Her directions and advice to buyers on new designers and important looks for the upcoming season come after she’s had time to digest the spectacle of the runway shows, and some time for herself — those rare moments when she’s not in the market. “I take notes, but they’re like a security blanket,” she said. “Often, I truly don’t look at them. To me, the best thing is going through my slides. If I still love [a collection] when I see it the second time around — without the music, without the hoopla — then I know it’s right.”
She also has a life outside fashion. She was married at 19, had her first child at 23 and has four grandchildren. “I’ve always had a husband and children to go home to. I did what I had to do within the industry, but that wasn’t what drove me or pushed me. I think [family] has given me a marvelous balance.”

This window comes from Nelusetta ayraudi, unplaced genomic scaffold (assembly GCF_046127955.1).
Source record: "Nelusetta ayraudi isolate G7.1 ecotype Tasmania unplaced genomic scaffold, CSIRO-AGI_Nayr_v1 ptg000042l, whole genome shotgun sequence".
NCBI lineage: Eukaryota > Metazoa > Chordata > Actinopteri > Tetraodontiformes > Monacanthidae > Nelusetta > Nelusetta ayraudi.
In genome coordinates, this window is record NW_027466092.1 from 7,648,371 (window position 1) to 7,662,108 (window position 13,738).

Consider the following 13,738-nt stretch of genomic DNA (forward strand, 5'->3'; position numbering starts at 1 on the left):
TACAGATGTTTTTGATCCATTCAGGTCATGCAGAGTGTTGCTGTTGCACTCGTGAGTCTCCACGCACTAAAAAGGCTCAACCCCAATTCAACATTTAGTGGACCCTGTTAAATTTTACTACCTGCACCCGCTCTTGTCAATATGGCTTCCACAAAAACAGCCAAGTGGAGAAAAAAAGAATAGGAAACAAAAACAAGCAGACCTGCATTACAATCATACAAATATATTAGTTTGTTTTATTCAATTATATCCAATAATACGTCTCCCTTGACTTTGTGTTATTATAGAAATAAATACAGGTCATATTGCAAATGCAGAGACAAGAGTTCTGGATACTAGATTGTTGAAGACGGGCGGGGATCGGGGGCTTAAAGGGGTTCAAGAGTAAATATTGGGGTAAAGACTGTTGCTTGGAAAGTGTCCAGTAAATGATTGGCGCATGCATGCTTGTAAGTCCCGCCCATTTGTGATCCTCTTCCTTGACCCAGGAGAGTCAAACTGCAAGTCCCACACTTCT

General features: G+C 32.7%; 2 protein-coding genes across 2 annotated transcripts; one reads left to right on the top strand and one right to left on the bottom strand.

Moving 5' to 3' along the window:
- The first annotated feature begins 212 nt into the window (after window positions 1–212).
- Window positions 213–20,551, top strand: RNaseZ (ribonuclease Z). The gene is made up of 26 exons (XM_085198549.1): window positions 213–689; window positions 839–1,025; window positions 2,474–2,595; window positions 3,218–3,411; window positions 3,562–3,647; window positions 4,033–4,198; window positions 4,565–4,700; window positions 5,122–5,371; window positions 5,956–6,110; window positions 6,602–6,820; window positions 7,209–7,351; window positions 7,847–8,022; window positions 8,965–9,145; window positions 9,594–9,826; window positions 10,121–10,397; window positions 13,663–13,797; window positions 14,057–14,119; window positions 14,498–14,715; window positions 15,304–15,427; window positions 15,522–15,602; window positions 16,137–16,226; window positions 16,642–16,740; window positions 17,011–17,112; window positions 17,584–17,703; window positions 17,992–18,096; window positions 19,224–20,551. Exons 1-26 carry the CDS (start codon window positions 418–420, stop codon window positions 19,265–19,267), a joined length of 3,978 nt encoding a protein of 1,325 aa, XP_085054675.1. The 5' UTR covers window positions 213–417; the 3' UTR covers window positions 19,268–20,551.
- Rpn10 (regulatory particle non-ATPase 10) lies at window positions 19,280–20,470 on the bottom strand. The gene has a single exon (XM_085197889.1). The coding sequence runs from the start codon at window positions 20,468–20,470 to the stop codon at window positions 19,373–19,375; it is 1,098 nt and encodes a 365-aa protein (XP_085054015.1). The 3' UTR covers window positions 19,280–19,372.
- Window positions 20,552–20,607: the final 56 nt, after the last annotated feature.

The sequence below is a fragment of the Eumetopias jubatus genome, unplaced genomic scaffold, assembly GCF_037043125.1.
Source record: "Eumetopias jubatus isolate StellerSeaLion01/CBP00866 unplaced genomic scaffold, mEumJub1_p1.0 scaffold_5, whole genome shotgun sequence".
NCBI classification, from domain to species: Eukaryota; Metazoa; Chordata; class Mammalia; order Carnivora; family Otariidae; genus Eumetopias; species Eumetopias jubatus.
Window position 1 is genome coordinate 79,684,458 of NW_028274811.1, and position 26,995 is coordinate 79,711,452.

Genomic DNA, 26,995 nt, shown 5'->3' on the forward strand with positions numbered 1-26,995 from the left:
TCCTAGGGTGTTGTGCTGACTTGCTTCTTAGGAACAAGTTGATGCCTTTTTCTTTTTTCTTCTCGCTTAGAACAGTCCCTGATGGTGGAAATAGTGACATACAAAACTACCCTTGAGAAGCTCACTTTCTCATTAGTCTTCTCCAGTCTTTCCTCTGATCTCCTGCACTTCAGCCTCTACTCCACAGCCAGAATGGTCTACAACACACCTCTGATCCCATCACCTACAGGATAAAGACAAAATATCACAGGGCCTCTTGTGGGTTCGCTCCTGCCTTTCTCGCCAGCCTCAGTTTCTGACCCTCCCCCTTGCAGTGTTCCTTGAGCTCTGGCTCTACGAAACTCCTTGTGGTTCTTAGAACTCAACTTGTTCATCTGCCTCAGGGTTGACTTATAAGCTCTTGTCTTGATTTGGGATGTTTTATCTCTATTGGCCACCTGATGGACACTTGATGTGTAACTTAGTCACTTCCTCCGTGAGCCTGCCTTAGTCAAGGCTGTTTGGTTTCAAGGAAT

Fashion directors are a dying breed in retailing because most stores’ buying decisions are often ruled more by matrix systems and margin agreements than old-fashioned fashion instincts. In the post 9/11 era of inventory reduction, many stores have cut back designer offerings and are less willing to take risks on new designers. Also, in some cases, fashion directors have taken on other responsibilities in the store organization, diluting their fashion authority.
However, with Neiman Marcus on a mission to build up luxury offerings and exclusive items and solidify designer partnerships, Kaner’s role seems as relevant as ever. She’s sometimes the first to discover talent and she reports directly to Burt Tansky, the company’s chief executive officer. “I have absolutely not changed how I operate,” Kaner stated. “One thing we’ve never done is compromise. Neiman’s may have cut back, which was economically feasible, but we have not compromised the quality or the style of our offerings.